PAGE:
We propose a model for chiral polymerisation and investigate
its symmetric and asymmetric solutions. The model has a source
species which decays into left- and right-handed types of monomer,
each of which can polymerise to form homochiral chains;
these chains are susceptible to `poisoning' by the opposite handed
monomer. Homochiral polymers are assumed to influence the
proportion of each type of monomer formed from the precursor.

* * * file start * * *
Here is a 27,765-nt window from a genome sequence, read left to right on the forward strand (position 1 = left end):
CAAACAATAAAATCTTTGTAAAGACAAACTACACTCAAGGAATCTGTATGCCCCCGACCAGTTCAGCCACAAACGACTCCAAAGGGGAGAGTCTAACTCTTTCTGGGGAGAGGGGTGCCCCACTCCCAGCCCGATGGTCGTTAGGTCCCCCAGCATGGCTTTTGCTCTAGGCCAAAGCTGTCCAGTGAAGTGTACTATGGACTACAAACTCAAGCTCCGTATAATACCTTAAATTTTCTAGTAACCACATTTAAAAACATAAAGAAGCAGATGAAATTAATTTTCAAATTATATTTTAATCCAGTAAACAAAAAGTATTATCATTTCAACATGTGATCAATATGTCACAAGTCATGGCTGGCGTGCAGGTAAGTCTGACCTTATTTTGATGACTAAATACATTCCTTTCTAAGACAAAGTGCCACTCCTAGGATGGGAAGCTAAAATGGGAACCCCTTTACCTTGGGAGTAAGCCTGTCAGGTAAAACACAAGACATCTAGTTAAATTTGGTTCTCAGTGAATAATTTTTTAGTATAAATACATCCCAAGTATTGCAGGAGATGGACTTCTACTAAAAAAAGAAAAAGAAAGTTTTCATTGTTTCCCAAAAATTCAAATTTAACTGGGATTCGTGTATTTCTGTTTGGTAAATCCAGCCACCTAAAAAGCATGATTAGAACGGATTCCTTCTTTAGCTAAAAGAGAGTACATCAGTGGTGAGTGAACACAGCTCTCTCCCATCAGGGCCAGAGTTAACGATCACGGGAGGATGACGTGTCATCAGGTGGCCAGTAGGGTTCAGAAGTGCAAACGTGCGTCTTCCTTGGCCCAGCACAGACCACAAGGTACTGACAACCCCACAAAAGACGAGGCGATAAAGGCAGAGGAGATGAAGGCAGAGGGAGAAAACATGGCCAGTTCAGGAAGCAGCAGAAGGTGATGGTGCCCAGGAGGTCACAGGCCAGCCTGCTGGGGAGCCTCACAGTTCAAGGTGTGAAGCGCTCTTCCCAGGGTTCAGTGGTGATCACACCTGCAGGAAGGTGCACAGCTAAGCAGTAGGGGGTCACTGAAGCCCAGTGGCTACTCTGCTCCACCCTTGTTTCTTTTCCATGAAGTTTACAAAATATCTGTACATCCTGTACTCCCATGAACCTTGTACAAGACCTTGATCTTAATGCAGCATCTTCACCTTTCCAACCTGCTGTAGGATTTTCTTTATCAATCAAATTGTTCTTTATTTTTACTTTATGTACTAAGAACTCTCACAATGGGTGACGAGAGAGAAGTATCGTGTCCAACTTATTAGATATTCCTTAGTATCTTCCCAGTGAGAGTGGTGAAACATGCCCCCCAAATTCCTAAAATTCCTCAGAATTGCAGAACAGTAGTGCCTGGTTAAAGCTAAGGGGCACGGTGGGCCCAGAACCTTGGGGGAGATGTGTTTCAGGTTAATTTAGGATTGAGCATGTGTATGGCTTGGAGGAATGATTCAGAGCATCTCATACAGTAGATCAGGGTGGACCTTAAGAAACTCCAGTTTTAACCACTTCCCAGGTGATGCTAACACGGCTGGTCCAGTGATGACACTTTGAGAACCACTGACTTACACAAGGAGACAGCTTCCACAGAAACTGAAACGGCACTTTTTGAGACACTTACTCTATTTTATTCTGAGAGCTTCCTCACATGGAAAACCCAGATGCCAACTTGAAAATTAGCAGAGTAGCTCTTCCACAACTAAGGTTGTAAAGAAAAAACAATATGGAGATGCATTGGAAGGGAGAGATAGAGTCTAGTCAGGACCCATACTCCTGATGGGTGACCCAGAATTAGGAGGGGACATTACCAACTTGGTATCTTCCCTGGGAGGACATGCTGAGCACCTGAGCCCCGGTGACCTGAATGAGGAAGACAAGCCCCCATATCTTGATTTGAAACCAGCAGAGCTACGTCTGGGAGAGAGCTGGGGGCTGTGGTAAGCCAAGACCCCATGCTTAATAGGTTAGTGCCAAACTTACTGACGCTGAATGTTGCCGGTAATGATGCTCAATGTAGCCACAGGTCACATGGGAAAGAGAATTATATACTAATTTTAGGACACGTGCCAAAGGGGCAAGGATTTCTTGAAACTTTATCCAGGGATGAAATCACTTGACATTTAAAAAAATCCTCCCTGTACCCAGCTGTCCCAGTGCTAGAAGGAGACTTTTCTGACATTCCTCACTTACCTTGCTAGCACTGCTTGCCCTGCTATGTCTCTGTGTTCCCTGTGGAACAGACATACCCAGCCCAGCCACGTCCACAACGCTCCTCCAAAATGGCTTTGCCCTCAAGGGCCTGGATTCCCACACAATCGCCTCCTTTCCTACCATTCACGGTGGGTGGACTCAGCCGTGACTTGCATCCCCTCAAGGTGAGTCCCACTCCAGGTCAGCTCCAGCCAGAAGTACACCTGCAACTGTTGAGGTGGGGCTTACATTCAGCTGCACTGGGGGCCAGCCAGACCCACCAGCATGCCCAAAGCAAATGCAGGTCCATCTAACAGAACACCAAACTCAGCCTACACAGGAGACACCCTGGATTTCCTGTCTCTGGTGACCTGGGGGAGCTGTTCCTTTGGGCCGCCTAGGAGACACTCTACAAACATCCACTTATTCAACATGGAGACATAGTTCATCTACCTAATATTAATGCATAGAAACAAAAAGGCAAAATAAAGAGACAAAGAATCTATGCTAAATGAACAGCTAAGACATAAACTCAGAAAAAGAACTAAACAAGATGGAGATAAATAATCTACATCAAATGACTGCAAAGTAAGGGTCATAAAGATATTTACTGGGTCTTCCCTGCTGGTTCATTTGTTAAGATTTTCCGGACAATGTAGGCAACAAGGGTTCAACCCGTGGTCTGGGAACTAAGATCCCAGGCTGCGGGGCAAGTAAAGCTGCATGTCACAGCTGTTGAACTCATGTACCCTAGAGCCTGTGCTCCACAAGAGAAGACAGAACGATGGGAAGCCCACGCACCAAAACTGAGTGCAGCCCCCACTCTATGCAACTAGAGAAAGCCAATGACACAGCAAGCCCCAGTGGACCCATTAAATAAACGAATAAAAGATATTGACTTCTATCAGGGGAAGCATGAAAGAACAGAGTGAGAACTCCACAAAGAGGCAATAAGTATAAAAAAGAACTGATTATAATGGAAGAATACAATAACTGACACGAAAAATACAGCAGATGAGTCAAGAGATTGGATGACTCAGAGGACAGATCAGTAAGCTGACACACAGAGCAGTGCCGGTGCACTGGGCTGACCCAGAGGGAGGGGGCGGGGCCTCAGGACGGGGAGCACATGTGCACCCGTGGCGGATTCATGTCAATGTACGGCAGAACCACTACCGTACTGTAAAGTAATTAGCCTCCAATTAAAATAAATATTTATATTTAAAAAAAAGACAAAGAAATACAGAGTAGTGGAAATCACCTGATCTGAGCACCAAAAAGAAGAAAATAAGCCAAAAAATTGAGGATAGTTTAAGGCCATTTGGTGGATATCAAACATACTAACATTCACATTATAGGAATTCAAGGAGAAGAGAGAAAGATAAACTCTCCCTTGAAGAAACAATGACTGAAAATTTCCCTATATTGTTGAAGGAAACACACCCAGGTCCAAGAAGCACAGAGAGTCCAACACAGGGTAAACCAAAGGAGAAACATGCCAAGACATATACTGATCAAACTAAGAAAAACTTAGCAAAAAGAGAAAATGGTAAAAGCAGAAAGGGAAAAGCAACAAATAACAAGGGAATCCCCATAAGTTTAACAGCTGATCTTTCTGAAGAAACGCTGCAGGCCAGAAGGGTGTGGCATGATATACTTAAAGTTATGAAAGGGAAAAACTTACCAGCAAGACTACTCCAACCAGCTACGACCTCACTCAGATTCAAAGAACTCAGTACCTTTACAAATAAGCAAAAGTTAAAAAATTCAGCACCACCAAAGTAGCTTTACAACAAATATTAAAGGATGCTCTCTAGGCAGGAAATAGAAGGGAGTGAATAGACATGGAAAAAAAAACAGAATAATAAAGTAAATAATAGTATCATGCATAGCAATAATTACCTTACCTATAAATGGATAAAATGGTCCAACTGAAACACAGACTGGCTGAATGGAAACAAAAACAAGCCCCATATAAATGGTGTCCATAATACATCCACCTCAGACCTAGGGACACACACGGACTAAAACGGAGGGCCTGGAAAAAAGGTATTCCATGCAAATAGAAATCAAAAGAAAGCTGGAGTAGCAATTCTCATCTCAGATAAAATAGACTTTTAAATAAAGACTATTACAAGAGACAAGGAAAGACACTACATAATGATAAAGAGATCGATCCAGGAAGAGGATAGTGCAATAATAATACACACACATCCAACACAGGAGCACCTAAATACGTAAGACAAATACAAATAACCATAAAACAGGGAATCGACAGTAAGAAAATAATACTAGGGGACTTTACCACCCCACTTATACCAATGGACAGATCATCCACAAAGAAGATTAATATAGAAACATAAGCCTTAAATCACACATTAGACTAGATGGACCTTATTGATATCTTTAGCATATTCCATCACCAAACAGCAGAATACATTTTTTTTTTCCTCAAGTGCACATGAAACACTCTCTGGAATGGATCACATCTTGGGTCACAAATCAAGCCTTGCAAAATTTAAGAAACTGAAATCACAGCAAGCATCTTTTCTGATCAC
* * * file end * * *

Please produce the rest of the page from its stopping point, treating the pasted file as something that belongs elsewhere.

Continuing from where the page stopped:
We show that for certain parameter values a positive feedback
mechanism makes the symmetric steady-state solution unstable.
The kinetics of polymer formation are then analysed in the case
where the system starts from zero concentrations of monomers
and chains. We show that following a long induction time, extremely
large concentrations of polymers are
formed for a short time, during this time an asymmetry
introduced into the system by a random external perturbation
may be massively amplified. The system then approaches one
of the steady-state solutions described above.
Wattis, J. A., & Coveney, P. V. Symmetry-breaking in chiral polymerisation. Origins of Life and Evolution of Biospheres, 35(3),